There is no department of economic activity to which this principle of the Differential Tax cannot be applied. It may be just or necessary to limit the amount of a novel differential tax to new developments; to let, for instance, the large advertiser already possessed of certain spaces for his activities retain them without extra cost. The value or necessity of working gradually applies here as it does to everything. But let the principle be fairly stated, rendered familiar and maintained. Until quite recently, in the development of modern capitalism, the Differential Tax has not been applied at all save for the purpose of revenue, never for the purpose of construction. Now it is precisely for the purpose of construction that the Differential Tax is most valuable. It is especially valuable in the region of sale of property.
But the principle carries with it a corollary which must not be shirked. We cannot apply the Differential Tax unless we have assessments of property. In very many countries such assessments are already the rule. Quinquennial assessments, for instance, showing the amount held by each citizen or family or business every five years, provide a basis for a just application of the Differential Tax to the sale and purchase of real estate.
A man with an assessment of X dollars worth of real estate is in negotiation with a man with a quinquennial assessment of 10 (X) dollars. If the small man sells to the larger man let the bargain carry a tax of so much, but if the small man buys from the larger man let the transfer carry only half as much tax. This principle underlay the very wise provisions of the late Mr. George Wyndham’s great Land Act for Ireland. It took an imperfect form, a bonus being offered by the large man to the small man, but the underlying idea is sound, for the underlying idea is to break up the great estates and increase the number of small ones.
There are two arguments against the use of the Differential Tax, arguments frequently repeated and of considerable weight—but not conclusive. The first argument is directed against the complexity of such a scheme, the second is based upon the ease of evading the tax.
The answer to the first is that little novel machinery is required, nor any great added complexity to the existing fiscal arrangements of most countries. Thus, when it was argued recently in England that the Differential Tax on the sales of land would require widespread and detailed investigation into values and situation, it was at once answered that the Treasury was already in possession of the information. Under what is called Schedule A of the English Income Tax the Treasury knows every year what value of real estate is in the hands of what citizens. The figures are not published but they exist.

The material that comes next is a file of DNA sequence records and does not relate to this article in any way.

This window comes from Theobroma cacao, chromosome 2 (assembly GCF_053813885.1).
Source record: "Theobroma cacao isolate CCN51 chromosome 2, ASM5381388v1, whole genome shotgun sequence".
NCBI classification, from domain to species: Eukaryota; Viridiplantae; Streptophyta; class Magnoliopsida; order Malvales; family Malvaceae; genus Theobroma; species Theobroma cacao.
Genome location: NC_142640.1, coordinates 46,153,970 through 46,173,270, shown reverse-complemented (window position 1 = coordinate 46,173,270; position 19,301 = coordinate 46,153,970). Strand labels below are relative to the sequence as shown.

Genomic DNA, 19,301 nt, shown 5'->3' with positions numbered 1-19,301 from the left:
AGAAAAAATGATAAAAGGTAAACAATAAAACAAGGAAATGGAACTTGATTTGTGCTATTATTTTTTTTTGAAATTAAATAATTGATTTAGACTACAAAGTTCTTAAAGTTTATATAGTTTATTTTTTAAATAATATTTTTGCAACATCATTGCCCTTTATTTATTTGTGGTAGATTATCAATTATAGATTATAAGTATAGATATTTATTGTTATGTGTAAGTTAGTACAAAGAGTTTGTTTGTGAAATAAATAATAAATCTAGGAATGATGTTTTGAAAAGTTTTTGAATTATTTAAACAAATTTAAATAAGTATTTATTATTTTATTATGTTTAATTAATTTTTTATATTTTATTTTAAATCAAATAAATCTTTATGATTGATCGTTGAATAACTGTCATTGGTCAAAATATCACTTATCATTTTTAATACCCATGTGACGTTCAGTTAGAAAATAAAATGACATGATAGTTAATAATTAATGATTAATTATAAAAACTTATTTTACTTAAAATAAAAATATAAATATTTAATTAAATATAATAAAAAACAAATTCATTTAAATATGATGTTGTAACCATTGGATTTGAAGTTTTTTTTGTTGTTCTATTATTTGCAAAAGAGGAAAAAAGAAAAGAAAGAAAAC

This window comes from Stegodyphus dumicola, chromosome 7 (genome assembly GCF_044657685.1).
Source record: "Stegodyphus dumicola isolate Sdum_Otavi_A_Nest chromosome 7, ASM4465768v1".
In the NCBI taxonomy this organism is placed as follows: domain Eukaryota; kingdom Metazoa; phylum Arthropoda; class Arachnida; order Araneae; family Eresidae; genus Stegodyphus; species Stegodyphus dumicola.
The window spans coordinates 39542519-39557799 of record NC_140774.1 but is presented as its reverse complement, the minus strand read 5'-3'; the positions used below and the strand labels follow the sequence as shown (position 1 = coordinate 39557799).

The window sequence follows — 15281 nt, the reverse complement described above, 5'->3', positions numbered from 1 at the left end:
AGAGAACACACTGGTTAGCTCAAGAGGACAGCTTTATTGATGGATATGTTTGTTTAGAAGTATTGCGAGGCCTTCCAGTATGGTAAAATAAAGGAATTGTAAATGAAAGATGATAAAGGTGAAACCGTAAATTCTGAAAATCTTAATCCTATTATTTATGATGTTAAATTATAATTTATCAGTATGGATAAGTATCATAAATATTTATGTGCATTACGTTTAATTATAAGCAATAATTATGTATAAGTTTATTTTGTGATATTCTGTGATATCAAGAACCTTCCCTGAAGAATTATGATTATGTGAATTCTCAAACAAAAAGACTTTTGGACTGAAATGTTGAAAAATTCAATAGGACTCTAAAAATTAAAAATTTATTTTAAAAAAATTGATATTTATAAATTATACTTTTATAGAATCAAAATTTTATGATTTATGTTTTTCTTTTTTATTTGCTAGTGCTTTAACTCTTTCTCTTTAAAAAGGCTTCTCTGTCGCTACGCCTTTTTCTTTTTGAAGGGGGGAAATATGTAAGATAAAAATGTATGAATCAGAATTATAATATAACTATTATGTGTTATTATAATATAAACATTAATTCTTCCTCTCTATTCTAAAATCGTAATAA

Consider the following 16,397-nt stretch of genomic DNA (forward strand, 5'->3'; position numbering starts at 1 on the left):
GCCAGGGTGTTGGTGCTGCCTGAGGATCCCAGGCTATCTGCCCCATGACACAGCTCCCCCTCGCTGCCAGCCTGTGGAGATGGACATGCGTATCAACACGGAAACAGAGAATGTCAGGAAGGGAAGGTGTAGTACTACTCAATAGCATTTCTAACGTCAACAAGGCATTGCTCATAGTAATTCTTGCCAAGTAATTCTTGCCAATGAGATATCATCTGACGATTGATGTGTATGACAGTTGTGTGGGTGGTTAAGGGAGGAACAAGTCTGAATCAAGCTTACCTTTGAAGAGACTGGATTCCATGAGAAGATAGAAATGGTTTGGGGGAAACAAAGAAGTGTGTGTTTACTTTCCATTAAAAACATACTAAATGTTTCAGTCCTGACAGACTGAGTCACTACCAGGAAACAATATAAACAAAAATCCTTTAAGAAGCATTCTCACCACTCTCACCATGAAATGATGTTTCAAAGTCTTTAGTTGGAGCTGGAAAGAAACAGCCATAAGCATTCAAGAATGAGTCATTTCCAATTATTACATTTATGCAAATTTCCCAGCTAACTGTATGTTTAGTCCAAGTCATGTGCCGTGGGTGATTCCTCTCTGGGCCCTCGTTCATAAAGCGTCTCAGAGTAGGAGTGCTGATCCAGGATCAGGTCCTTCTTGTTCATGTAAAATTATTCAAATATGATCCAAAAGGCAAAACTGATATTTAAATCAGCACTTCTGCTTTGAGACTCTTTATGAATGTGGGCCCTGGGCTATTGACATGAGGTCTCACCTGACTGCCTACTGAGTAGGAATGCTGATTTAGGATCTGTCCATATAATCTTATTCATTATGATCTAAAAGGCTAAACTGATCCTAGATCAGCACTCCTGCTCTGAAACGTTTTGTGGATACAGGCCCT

As to evasion, that is a point which is repeated whenever any new tax is proposed. Obviously some taxes are easier to evade than others. The income tax and estate duty perhaps the easiest of all. But no evasion will take place if the penalties for evasion are sufficiently severe and the conditions sufficiently defined. Moreover the evasion of the Differential Tax in the great majority of cases is difficult. If the chain store be registered under various names, those cannot be unknown to the taxing authority, and what is more, the use of various false names would destroy half the efficacy of the chain. The department store cannot conceal the number of its departments and under a license system could not sell anything unknown to the taxing authorities. One fixed principle must certainly be maintained and will be the hardest of all to maintain, under the severe fiscal pressure which modern States suffer. That is the principle of earmarking the product of the Differential Tax for the purpose of starting the better distribution or property: for financing the same, for the granting of bonuses, for the founding of guaranteed corporations and the rest. The Differential Tax has a chief function to perform in the disintegrating of large accumulations and the consequent fostering of small accumulations. It has also a secondary task to perform, which is the allocation of its receipts to the main purpose of the whole scheme. In both cases it is a necessary instrument for the wider distribution of property which should be the aim of all sound social reform today.